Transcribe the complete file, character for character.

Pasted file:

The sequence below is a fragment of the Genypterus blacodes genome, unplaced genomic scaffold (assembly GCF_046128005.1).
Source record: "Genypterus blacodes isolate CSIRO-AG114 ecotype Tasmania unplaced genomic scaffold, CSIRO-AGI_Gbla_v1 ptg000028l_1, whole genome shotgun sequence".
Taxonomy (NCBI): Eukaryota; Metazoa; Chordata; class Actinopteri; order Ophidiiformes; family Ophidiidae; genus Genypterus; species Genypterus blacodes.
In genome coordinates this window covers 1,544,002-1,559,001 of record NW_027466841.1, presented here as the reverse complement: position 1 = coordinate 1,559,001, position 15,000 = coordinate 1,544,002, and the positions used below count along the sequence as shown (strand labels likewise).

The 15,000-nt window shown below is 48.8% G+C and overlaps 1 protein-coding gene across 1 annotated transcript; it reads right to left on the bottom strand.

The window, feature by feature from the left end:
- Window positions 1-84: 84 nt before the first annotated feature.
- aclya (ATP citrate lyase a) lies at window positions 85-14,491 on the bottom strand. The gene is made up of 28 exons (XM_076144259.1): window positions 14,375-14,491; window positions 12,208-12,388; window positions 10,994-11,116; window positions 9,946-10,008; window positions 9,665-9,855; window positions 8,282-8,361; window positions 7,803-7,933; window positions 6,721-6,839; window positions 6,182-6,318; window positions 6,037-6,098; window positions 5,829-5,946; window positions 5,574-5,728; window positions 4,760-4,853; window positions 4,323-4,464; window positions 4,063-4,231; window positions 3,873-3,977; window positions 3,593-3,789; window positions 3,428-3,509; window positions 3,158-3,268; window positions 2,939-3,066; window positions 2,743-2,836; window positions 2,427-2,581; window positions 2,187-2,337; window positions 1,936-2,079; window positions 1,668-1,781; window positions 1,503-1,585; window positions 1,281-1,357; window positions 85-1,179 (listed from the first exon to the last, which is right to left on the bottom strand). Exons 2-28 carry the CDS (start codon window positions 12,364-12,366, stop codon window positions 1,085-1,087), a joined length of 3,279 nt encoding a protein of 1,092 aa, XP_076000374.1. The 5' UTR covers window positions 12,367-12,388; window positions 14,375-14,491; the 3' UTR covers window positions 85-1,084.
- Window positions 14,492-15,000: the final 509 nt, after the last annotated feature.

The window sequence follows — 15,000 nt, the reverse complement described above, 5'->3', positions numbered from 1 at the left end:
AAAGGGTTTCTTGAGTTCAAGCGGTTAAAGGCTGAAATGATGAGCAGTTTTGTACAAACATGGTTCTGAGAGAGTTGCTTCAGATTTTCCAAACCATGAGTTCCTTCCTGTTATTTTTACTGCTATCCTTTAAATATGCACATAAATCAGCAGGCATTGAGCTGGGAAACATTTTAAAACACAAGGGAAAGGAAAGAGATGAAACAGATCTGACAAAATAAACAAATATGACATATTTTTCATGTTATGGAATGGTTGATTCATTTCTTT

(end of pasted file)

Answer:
The sequence below is a fragment of the Genypterus blacodes genome, unplaced genomic scaffold (assembly GCF_046128005.1).
Source record: "Genypterus blacodes isolate CSIRO-AG114 ecotype Tasmania unplaced genomic scaffold, CSIRO-AGI_Gbla_v1 ptg000028l_1, whole genome shotgun sequence".
Taxonomy (NCBI): Eukaryota; Metazoa; Chordata; class Actinopteri; order Ophidiiformes; family Ophidiidae; genus Genypterus; species Genypterus blacodes.
In genome coordinates this window covers 1,544,002-1,559,001 of record NW_027466841.1, presented here as the reverse complement: position 1 = coordinate 1,559,001, position 15,000 = coordinate 1,544,002, and the positions used below count along the sequence as shown (strand labels likewise).

The 15,000-nt window shown below is 48.8% G+C and overlaps 1 protein-coding gene across 1 annotated transcript; it reads right to left on the bottom strand.

The window, feature by feature from the left end:
- Window positions 1-84: 84 nt before the first annotated feature.
- aclya (ATP citrate lyase a) lies at window positions 85-14,491 on the bottom strand. The gene is made up of 28 exons (XM_076144259.1): window positions 14,375-14,491; window positions 12,208-12,388; window positions 10,994-11,116; window positions 9,946-10,008; window positions 9,665-9,855; window positions 8,282-8,361; window positions 7,803-7,933; window positions 6,721-6,839; window positions 6,182-6,318; window positions 6,037-6,098; window positions 5,829-5,946; window positions 5,574-5,728; window positions 4,760-4,853; window positions 4,323-4,464; window positions 4,063-4,231; window positions 3,873-3,977; window positions 3,593-3,789; window positions 3,428-3,509; window positions 3,158-3,268; window positions 2,939-3,066; window positions 2,743-2,836; window positions 2,427-2,581; window positions 2,187-2,337; window positions 1,936-2,079; window positions 1,668-1,781; window positions 1,503-1,585; window positions 1,281-1,357; window positions 85-1,179 (listed from the first exon to the last, which is right to left on the bottom strand). Exons 2-28 carry the CDS (start codon window positions 12,364-12,366, stop codon window positions 1,085-1,087), a joined length of 3,279 nt encoding a protein of 1,092 aa, XP_076000374.1. The 5' UTR covers window positions 12,367-12,388; window positions 14,375-14,491; the 3' UTR covers window positions 85-1,084.
- Window positions 14,492-15,000: the final 509 nt, after the last annotated feature.

The window sequence follows — 15,000 nt, the reverse complement described above, 5'->3', positions numbered from 1 at the left end:
AAAGGGTTTCTTGAGTTCAAGCGGTTAAAGGCTGAAATGATGAGCAGTTTTGTACAAACATGGTTCTGAGAGAGTTGCTTCAGATTTTCCAAACCATGAGTTCCTTCCTGTTATTTTTACTGCTATCCTTTAAATATGCACATAAATCAGCAGGCATTGAGCTGGGAAACATTTTAAAACACAAGGGAAAGGAAAGAGATGAAACAGATCTGACAAAATAAACAAATATGACATATTTTTCATGTTATGGAATGGTTGATTCATTTCTTT